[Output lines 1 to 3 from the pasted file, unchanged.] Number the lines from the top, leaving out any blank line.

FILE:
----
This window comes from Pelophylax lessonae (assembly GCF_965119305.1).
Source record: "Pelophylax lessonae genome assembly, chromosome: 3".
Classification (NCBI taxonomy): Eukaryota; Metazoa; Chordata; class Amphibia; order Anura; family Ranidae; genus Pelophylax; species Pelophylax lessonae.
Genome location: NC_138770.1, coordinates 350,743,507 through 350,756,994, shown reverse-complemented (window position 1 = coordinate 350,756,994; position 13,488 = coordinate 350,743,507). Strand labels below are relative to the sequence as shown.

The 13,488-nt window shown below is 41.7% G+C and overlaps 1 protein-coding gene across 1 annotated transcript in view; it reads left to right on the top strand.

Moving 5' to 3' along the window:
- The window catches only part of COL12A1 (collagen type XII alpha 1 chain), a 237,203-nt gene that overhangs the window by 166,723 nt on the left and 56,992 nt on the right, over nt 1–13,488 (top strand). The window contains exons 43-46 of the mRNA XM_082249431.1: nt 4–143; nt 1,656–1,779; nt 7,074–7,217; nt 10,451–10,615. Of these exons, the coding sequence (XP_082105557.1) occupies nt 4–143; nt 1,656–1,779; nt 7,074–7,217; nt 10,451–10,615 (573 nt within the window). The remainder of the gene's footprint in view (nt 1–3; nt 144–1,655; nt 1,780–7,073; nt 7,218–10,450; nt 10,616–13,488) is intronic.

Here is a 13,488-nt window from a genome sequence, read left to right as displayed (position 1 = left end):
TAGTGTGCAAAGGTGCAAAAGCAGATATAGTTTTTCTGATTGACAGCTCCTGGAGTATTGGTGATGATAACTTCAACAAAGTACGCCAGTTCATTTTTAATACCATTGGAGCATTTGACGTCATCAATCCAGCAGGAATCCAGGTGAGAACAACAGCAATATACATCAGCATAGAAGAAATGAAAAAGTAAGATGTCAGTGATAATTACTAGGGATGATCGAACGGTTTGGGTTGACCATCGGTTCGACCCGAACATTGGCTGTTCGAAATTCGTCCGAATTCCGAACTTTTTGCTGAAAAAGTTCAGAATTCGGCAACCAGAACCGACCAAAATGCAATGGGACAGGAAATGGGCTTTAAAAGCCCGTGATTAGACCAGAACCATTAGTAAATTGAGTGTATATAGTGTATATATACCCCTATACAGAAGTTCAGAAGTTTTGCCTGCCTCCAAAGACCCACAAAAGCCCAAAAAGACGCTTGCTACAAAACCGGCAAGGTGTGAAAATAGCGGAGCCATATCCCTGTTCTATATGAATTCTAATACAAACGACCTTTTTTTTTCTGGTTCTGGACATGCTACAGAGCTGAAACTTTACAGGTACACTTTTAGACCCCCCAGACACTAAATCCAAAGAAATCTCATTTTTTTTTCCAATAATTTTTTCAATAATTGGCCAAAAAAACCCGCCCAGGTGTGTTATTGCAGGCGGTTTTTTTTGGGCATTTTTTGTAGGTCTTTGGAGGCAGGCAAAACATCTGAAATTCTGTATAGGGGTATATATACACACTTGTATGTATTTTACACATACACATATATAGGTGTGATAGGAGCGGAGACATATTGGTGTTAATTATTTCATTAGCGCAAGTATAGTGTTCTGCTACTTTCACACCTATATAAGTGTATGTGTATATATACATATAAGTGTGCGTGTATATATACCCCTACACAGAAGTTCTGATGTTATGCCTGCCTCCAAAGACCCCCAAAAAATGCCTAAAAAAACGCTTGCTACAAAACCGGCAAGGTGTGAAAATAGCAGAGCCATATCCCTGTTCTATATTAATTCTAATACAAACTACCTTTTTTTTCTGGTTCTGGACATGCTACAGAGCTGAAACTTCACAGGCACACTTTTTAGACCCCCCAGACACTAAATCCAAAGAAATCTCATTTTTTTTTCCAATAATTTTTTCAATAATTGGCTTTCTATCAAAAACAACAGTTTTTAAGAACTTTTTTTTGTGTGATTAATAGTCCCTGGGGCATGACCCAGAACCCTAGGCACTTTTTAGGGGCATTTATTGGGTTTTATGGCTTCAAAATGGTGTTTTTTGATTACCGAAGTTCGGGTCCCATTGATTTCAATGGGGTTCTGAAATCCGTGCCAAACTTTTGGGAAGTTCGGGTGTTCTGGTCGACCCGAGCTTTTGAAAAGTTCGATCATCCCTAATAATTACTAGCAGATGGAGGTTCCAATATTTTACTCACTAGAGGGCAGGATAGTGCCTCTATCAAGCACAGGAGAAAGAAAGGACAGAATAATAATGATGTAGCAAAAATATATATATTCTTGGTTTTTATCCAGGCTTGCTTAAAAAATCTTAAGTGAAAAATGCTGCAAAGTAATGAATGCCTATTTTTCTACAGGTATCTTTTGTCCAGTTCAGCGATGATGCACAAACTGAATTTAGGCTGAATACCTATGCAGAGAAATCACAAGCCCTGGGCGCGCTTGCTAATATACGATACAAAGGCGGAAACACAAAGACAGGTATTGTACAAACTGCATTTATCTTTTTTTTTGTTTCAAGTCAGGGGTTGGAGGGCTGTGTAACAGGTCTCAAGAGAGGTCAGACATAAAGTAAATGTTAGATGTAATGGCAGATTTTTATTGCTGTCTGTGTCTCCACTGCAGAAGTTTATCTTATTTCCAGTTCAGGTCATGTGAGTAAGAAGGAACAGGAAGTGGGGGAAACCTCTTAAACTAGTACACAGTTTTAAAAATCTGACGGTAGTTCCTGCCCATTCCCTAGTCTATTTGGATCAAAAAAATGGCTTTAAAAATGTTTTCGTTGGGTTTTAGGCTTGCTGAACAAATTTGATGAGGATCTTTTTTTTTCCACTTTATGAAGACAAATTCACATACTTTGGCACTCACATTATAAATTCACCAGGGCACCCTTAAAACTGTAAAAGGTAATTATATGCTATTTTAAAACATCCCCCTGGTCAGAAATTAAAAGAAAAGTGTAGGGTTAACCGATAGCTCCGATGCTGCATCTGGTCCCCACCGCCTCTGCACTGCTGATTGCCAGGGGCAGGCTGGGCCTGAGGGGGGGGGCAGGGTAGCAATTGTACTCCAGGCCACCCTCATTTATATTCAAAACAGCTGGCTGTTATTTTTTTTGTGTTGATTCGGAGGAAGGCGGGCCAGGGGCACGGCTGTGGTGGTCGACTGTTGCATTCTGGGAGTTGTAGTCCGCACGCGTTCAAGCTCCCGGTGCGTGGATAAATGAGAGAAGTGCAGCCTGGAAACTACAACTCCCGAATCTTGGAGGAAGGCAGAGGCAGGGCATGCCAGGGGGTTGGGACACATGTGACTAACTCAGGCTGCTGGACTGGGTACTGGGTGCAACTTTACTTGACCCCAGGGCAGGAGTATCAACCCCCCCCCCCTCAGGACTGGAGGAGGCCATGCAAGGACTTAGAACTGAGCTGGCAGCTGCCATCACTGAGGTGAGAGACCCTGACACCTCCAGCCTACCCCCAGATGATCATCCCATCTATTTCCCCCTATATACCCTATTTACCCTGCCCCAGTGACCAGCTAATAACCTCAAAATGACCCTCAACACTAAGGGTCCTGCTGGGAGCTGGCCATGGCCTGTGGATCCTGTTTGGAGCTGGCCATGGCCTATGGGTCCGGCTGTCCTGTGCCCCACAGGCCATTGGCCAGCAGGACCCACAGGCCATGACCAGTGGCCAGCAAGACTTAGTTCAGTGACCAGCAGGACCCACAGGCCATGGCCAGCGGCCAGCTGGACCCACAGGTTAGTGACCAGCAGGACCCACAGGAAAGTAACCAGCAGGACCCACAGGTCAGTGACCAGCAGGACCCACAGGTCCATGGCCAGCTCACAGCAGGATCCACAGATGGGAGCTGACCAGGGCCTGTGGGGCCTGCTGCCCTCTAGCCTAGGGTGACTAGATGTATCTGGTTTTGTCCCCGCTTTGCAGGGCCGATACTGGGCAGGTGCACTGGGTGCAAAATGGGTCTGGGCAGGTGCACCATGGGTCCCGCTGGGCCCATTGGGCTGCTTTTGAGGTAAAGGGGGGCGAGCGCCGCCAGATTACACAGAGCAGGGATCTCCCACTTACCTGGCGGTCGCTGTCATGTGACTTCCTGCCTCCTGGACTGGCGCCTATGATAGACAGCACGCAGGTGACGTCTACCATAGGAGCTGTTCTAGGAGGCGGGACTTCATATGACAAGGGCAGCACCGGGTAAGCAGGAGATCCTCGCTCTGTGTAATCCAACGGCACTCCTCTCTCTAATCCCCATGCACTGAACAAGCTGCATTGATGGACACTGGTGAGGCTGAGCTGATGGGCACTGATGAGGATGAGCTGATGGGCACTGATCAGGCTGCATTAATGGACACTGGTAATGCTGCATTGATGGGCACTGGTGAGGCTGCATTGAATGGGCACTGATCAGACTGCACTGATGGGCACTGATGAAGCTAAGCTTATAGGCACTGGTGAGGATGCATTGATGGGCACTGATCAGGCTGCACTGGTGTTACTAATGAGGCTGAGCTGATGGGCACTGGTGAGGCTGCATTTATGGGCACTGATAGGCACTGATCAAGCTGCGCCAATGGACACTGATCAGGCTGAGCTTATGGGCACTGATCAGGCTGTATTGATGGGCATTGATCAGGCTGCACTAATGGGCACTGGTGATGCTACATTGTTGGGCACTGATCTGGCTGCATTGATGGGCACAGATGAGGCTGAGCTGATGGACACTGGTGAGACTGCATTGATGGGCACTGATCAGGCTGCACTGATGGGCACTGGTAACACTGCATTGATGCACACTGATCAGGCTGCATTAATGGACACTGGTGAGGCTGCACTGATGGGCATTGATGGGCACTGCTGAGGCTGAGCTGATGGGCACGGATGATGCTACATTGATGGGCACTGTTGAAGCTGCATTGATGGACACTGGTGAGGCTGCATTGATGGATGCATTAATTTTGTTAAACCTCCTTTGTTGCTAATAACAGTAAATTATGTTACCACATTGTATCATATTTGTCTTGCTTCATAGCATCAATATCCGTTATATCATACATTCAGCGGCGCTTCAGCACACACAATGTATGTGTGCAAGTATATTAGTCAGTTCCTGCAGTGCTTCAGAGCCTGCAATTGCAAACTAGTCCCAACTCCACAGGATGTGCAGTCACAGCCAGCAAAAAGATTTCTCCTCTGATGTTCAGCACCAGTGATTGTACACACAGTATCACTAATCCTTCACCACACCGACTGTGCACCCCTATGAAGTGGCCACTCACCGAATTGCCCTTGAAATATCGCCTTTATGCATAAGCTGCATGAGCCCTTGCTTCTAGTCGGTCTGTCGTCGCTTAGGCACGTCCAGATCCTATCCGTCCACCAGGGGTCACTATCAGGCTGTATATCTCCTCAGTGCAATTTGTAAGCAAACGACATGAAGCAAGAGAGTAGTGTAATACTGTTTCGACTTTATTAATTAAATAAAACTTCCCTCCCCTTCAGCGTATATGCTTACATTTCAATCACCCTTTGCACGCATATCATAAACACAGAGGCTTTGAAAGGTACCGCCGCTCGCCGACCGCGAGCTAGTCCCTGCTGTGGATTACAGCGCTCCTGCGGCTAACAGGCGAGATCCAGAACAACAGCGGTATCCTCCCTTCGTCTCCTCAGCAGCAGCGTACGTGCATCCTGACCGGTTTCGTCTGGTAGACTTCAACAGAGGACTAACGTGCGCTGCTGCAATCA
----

This window comes from Pelophylax lessonae (assembly GCF_965119305.1).
Source record: "Pelophylax lessonae genome assembly, chromosome: 3".
Classification (NCBI taxonomy): Eukaryota; Metazoa; Chordata; class Amphibia; order Anura; family Ranidae; genus Pelophylax; species Pelophylax lessonae.